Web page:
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In this roundup of SDN-related commentary from around the web, one blogger tackled the ubiquitous network engineering careers question du jour: To code or not to code? Another explained what users should look for in software-defined security technology, and a third networking expert said the overlay network killed TRILL.
Network engineering careers: Cracking the code
Russ White, a network architect at LinkedIn, based in Mountain View, Calif., recently weighed in on the debate surrounding coding and career development. White argued network engineers should learn to code, even if their jobs don't demand it -- and even if doing so won't necessarily lead to immediate pay increases or promotions.
That's because coding, White wrote, involves processes and tools that differ from those used in traditional network engineering careers. He said he believes learning to work and think like a coder can improve a network engineer's ability to design and manage networks. For example, interacting with document management systems can improve configuration management practices, and understanding how algorithms function can improve network troubleshooting skills.
According to White, the coding mindset also involves unique design and problem-solving approaches that can prove invaluable in network engineering careers.
What is software-defined security?
Networking expert and prolific blogger Ivan Pepelnjak recently tackled a different question on his site, ipSpace: What is software-defined security (SDS)? In considering whether "this particular blob of hype" is really just marketing nonsense, Pepelnjak noted that software has driven security functionality for decades. In other words, the representation of SDS -- in the term's broadest sense -- as an entirely new concept is misleading.
To avoid falling for empty hype, Pepelnjak advised looking for SDS technology that simplifies network security functions by increasing the level of abstraction. He added that a useful definition of SDS can help users separate the wheat from the chaff, saying SDS technology should:
- Manage security services through lower-level functionality abstraction;
- Create security services on-demand and insert them in the forwarded path, as needed; and
- Have a well-documented API.
Birth of SDN and death of TRILL
Network engineer Tom Hollingsworth wrote on his blog about how software-defined networking and overlay networks are leaving large Layer 2 networks in the dust, along with Transparent Interconnection of Lots of Links (TRILL).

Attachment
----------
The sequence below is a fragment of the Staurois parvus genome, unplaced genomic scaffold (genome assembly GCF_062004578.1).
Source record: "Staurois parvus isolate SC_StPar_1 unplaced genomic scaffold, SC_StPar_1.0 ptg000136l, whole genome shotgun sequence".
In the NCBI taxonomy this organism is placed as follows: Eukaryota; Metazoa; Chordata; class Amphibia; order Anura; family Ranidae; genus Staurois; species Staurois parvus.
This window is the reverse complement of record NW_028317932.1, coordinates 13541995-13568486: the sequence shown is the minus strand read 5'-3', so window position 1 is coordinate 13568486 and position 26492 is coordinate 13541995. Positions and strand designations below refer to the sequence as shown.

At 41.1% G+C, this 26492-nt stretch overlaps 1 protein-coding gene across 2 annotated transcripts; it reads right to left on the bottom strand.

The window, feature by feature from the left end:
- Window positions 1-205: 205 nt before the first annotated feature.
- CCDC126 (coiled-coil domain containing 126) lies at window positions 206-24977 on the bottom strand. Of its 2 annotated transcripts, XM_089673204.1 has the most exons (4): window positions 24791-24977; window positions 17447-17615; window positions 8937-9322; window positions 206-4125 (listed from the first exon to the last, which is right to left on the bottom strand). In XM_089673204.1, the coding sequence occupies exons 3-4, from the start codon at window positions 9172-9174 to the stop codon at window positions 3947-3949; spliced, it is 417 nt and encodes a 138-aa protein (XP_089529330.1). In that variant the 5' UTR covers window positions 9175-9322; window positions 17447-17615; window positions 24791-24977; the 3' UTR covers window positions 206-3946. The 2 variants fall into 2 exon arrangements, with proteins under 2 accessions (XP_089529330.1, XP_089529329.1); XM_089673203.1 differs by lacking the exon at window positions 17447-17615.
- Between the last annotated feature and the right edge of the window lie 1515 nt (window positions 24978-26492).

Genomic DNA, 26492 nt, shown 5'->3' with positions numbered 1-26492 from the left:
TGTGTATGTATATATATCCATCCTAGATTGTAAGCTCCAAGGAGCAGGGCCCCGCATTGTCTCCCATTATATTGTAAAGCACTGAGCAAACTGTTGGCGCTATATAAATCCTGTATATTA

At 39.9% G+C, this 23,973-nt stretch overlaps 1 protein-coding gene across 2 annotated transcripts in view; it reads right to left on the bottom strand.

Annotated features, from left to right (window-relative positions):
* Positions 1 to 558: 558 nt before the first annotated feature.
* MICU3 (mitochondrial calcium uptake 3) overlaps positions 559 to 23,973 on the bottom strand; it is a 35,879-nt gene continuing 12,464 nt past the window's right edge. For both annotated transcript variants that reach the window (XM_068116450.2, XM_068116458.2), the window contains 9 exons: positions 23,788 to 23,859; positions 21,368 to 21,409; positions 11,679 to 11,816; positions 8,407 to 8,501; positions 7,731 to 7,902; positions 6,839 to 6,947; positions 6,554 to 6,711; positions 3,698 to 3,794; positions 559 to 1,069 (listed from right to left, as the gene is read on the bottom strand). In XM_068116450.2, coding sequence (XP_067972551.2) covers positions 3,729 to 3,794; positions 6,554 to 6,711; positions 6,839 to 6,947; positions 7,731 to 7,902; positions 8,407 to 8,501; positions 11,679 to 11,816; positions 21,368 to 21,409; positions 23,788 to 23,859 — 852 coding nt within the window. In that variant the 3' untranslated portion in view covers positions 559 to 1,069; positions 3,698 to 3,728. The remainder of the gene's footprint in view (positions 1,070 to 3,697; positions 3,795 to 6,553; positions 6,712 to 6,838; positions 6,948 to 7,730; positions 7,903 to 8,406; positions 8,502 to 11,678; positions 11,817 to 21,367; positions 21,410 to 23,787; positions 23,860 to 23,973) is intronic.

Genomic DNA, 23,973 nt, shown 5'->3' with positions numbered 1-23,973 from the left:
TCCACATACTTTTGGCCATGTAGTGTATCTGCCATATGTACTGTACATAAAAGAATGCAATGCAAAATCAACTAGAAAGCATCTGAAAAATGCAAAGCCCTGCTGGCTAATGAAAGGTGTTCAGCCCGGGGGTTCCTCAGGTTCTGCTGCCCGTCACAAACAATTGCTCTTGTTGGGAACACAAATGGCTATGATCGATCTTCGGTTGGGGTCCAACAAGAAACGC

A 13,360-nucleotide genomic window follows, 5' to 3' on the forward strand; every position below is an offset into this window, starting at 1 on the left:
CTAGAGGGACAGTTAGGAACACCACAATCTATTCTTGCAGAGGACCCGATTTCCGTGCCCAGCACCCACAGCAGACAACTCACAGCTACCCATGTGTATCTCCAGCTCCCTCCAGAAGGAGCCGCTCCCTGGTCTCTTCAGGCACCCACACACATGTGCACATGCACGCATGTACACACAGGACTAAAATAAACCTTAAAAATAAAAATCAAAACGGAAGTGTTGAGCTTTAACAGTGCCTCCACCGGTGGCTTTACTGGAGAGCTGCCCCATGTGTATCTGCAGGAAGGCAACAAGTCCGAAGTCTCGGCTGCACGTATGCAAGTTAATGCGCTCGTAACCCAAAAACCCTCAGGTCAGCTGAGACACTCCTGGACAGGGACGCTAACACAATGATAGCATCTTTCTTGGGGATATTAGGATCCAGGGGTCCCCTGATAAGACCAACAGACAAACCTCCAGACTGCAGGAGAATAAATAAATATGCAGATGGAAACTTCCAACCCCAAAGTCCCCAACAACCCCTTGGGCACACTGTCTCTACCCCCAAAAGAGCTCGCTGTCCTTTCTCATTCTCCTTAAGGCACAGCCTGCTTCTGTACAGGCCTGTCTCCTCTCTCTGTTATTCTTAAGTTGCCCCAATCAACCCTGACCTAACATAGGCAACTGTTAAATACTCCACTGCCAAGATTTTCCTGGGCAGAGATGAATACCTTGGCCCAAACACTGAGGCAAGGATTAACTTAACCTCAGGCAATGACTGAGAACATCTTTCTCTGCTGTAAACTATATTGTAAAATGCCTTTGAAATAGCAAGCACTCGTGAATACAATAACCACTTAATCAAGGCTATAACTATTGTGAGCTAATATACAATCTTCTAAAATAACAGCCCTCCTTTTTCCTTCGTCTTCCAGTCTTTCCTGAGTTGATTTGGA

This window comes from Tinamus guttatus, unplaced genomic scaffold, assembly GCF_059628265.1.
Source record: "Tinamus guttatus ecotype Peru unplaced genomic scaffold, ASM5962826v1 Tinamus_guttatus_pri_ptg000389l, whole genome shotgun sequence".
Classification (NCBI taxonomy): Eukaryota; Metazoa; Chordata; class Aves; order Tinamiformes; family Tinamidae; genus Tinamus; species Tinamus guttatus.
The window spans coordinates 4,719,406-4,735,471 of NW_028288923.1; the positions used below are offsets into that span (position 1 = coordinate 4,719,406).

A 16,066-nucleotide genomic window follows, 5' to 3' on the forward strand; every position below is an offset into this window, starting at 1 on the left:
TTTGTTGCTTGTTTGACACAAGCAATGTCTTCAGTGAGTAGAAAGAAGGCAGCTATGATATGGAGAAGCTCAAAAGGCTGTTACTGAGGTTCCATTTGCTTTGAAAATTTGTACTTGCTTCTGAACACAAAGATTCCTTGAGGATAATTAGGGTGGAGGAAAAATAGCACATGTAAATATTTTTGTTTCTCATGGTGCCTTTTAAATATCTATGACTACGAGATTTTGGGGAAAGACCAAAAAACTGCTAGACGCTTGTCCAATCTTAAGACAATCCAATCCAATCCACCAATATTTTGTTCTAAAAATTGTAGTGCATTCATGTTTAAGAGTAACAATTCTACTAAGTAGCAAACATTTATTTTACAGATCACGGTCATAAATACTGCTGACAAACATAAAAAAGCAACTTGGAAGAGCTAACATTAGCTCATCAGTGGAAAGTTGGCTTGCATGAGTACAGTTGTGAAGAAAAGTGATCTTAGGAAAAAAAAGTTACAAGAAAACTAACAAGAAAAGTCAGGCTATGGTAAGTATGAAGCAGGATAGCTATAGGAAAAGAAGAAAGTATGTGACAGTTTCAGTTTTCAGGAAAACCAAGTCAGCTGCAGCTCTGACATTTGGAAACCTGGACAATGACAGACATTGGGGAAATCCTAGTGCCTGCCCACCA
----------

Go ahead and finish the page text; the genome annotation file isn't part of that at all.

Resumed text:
The TRILL specification is an alternative to the Spanning Tree Protocol, designed to allow large Layer 2 networks in the data center to function by enabling multipathing.
According to Hollingsworth, TRILL is a casualty in the battle between software and hardware. The large Layer 2 networks for which TRILL was created experienced too many hardware problems that were cumbersome and time-consuming to fix.
Overlay networks, in contrast, proved much easier to adjust on a dime. When networking pros began moving functionality into software to circumvent hardware's limitations of scale, TRILL was rendered irrelevant. SDN, he wrote, became a real thing when the technology began solving users' problems without requiring the purchase of more hardware.
Check out Hollingsworth's full post here.
What to look for in a software-defined perimeter
On the Enterprise Strategy Group blog, analyst Jon Oltsik shared advice related to software-defined perimeters (SDPs). Also known as a black cloud, the SDP is a framework from the Cloud Security Alliance, based on the Department of Defense's need-to-know network security model. SDPs authenticate and authorize each individual network connection before granting temporary access. Until that point, infrastructure appears black, which means IP addresses are hidden.
Enterprises, Oltsik pointed out, cannot just deploy an off-the-shelf SDP widget. He said they will need to first collect information about their own network. Some factors to consider:
- Strategic authentication approach. According to Oltsik, attempting to authenticate every transaction and encrypt every network session can quickly mushroom out of control from an operations perspective, while also opening the network to new security vulnerabilities. Enterprises, therefore, need a well-developed strategy before implementing SDPs.
- Data collection and analysis. To adequately manage its software-defined perimeter, an enterprise must prepare to collect and analyze massive amounts of network data in real time.
- Business policies and enforcement. With the fine-grained access controls that SDPs allow, Oltsik wrote that each organization must decide how strict it wants to be -- weighing what constitutes permissible risk.
Oltsik said he is a strong advocate of software-defined perimeters and predicted they will gain a significant foothold in the enterprise. He warned, however, the path to deployment will not be easy, likening it to a Lord of the Rings-like journey.
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